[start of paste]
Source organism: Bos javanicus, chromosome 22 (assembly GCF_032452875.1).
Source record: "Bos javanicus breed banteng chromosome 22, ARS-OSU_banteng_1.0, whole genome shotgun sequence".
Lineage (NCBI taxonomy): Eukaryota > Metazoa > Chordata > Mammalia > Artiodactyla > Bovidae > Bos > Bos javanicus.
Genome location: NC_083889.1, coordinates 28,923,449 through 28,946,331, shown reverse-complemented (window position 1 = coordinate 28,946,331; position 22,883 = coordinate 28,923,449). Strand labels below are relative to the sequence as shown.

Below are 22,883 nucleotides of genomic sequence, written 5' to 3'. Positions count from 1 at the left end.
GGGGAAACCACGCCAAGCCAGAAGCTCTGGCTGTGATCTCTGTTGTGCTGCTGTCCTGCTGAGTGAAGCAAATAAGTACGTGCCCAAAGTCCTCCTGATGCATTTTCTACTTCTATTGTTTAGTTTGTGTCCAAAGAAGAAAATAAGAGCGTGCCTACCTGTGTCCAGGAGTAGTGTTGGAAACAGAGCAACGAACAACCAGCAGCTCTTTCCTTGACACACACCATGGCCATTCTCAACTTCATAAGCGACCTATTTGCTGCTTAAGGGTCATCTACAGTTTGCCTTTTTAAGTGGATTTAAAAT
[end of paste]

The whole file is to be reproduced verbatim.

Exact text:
Source organism: Bos javanicus, chromosome 22 (assembly GCF_032452875.1).
Source record: "Bos javanicus breed banteng chromosome 22, ARS-OSU_banteng_1.0, whole genome shotgun sequence".
Lineage (NCBI taxonomy): Eukaryota > Metazoa > Chordata > Mammalia > Artiodactyla > Bovidae > Bos > Bos javanicus.
Genome location: NC_083889.1, coordinates 28,923,449 through 28,946,331, shown reverse-complemented (window position 1 = coordinate 28,946,331; position 22,883 = coordinate 28,923,449). Strand labels below are relative to the sequence as shown.

Below are 22,883 nucleotides of genomic sequence, written 5' to 3'. Positions count from 1 at the left end.
GGGGAAACCACGCCAAGCCAGAAGCTCTGGCTGTGATCTCTGTTGTGCTGCTGTCCTGCTGAGTGAAGCAAATAAGTACGTGCCCAAAGTCCTCCTGATGCATTTTCTACTTCTATTGTTTAGTTTGTGTCCAAAGAAGAAAATAAGAGCGTGCCTACCTGTGTCCAGGAGTAGTGTTGGAAACAGAGCAACGAACAACCAGCAGCTCTTTCCTTGACACACACCATGGCCATTCTCAACTTCATAAGCGACCTATTTGCTGCTTAAGGGTCATCTACAGTTTGCCTTTTTAAGTGGATTTAAAAT